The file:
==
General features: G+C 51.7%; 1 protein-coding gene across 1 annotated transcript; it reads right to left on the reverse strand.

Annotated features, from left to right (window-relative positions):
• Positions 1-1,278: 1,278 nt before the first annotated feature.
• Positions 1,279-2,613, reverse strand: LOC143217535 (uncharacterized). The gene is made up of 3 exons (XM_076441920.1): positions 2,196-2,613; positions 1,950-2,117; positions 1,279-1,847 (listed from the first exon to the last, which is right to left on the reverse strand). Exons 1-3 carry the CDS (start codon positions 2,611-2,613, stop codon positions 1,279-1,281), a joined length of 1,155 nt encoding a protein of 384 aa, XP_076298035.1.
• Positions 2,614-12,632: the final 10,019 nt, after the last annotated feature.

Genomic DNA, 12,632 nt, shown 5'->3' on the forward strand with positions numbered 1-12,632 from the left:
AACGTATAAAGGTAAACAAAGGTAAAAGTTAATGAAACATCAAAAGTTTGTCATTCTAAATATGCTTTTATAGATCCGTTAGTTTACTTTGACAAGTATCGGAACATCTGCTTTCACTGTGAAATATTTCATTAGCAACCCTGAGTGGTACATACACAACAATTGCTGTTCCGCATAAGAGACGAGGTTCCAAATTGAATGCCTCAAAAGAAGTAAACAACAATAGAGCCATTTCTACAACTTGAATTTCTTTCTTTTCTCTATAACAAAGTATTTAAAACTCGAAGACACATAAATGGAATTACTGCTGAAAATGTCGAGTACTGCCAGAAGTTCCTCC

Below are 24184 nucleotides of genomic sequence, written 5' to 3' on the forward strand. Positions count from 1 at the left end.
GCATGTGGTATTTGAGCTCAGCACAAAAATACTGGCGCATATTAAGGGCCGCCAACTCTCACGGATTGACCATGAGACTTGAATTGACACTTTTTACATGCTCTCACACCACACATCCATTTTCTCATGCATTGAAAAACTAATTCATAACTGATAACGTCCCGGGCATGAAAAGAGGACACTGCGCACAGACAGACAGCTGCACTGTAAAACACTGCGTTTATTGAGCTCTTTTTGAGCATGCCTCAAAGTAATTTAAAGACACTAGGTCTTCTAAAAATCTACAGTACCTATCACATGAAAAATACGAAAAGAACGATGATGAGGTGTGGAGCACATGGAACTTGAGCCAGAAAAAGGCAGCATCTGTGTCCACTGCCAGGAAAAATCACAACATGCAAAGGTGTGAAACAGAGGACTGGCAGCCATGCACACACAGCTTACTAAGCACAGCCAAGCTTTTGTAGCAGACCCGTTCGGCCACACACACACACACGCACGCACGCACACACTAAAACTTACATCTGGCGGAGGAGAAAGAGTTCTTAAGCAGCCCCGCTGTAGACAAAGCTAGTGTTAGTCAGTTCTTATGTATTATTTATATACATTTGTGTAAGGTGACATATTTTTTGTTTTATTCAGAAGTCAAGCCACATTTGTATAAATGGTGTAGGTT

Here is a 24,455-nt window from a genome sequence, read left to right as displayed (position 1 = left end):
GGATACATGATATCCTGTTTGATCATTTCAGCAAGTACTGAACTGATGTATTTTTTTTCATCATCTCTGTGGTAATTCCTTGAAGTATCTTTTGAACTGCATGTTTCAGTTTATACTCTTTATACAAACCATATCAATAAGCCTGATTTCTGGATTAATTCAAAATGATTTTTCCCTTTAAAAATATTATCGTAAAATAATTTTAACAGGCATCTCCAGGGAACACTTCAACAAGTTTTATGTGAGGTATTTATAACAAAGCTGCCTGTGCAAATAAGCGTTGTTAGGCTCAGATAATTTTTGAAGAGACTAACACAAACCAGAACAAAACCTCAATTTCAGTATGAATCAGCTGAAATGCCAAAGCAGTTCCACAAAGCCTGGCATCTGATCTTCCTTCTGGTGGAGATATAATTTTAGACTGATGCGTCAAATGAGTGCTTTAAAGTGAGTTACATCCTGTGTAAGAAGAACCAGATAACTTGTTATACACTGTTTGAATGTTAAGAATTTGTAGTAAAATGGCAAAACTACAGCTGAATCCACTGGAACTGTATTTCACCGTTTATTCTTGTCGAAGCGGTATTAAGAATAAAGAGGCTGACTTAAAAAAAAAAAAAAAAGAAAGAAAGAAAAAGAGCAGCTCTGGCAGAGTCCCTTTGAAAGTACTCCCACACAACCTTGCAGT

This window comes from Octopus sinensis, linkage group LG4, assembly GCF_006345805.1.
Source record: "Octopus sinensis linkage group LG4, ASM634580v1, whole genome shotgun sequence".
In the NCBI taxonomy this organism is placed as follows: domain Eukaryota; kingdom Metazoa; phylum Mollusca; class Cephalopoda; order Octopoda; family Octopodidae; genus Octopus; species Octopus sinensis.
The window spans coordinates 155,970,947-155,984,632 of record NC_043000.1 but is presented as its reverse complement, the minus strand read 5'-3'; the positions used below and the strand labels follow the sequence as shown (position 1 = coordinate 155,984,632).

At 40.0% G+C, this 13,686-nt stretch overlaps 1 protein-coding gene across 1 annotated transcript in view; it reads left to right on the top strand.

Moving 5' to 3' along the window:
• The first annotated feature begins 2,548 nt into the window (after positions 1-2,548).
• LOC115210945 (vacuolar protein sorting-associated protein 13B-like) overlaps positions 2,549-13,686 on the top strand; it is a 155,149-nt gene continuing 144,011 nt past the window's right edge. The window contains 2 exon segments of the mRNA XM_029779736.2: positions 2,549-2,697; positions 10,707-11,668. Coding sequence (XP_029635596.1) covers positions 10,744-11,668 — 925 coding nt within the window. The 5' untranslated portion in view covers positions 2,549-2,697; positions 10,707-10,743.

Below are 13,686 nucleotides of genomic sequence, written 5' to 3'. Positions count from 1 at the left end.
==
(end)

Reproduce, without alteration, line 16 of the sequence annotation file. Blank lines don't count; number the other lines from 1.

At 40.0% G+C, this 13,686-nt stretch overlaps 1 protein-coding gene across 1 annotated transcript in view; it reads left to right on the top strand.